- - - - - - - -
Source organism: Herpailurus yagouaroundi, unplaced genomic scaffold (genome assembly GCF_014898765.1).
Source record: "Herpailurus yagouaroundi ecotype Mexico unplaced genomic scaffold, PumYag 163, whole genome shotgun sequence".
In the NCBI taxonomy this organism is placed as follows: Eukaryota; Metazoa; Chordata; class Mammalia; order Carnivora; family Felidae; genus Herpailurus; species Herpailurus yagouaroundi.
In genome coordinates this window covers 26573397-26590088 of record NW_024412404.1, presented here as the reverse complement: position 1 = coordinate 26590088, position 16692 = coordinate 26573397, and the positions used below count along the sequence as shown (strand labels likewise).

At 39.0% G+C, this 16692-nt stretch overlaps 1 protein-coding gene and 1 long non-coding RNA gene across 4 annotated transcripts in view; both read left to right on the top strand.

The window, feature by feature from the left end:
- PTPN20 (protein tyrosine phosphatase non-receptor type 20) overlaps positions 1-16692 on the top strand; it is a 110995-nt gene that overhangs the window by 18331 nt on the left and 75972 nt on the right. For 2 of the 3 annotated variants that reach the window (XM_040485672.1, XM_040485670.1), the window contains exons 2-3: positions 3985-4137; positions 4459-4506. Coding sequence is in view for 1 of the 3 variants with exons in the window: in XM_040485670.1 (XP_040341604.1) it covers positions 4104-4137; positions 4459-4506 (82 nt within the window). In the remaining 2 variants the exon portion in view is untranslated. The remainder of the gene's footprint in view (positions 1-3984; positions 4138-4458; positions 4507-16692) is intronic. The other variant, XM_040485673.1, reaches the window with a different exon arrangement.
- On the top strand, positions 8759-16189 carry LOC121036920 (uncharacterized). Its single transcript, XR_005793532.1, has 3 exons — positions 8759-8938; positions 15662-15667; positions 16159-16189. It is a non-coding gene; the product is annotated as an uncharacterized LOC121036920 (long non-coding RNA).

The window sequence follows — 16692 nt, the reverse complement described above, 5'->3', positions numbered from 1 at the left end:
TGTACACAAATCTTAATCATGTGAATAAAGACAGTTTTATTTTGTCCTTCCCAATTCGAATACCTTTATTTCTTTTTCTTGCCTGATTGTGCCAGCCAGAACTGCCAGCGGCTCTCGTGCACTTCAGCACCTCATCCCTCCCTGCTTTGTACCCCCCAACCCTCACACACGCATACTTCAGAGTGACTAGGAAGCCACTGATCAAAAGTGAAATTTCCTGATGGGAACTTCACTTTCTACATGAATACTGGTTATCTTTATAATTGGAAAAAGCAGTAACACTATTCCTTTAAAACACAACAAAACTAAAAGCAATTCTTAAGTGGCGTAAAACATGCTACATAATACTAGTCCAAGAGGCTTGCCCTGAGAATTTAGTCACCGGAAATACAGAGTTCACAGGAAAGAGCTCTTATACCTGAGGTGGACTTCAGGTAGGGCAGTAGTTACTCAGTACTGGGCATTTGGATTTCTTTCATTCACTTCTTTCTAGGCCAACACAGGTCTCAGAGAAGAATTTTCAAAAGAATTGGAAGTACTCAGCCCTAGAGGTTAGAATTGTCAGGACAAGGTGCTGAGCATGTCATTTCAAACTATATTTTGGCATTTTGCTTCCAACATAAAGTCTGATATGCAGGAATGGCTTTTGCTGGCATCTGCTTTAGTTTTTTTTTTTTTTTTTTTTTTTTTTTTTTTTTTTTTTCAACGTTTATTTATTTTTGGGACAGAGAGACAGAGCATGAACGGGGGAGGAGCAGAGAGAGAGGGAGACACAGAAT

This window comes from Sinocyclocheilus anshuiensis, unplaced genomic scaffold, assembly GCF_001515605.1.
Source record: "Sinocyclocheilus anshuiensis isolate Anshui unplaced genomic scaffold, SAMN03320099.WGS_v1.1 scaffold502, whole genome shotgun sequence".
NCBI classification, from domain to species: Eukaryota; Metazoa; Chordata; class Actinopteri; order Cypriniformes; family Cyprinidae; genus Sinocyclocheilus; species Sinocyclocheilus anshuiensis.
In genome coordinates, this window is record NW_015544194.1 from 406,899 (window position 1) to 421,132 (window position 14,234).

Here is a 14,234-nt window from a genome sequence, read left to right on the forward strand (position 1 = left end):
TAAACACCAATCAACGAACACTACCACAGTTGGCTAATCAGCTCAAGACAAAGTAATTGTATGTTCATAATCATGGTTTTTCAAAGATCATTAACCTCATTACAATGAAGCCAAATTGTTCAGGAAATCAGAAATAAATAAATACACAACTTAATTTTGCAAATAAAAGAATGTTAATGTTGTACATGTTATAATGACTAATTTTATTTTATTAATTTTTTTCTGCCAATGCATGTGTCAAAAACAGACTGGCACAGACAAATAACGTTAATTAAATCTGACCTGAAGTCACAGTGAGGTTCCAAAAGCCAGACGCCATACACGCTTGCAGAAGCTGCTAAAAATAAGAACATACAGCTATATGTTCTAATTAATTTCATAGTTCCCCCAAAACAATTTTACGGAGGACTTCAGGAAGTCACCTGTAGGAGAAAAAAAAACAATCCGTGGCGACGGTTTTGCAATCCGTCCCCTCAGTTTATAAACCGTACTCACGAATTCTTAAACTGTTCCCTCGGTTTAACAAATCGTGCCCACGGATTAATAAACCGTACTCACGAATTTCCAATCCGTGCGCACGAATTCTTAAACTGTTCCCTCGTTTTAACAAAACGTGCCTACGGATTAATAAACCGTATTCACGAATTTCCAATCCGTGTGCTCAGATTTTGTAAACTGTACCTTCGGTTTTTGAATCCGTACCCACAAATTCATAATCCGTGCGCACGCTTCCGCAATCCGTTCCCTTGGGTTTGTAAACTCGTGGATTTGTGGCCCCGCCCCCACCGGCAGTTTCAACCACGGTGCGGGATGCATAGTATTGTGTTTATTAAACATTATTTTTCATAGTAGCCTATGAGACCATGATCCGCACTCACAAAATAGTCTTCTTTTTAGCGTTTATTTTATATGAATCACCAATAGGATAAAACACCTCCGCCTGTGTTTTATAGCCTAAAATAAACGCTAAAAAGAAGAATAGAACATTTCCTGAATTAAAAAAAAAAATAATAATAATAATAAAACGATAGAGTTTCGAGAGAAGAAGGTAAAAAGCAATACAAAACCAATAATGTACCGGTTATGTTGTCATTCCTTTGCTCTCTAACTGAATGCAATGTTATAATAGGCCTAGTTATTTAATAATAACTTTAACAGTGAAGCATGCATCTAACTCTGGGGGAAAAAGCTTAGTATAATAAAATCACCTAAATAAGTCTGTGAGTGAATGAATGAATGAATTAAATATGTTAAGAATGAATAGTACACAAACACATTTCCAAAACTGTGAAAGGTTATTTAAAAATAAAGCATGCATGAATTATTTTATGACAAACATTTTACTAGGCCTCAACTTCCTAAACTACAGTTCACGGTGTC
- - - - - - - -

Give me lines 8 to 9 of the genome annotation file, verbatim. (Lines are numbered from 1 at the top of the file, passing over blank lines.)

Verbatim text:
- On the top strand, positions 8759-16189 carry LOC121036920 (uncharacterized). Its single transcript, XR_005793532.1, has 3 exons — positions 8759-8938; positions 15662-15667; positions 16159-16189. It is a non-coding gene; the product is annotated as an uncharacterized LOC121036920 (long non-coding RNA).

The window sequence follows — 16692 nt, the reverse complement described above, 5'->3', positions numbered from 1 at the left end: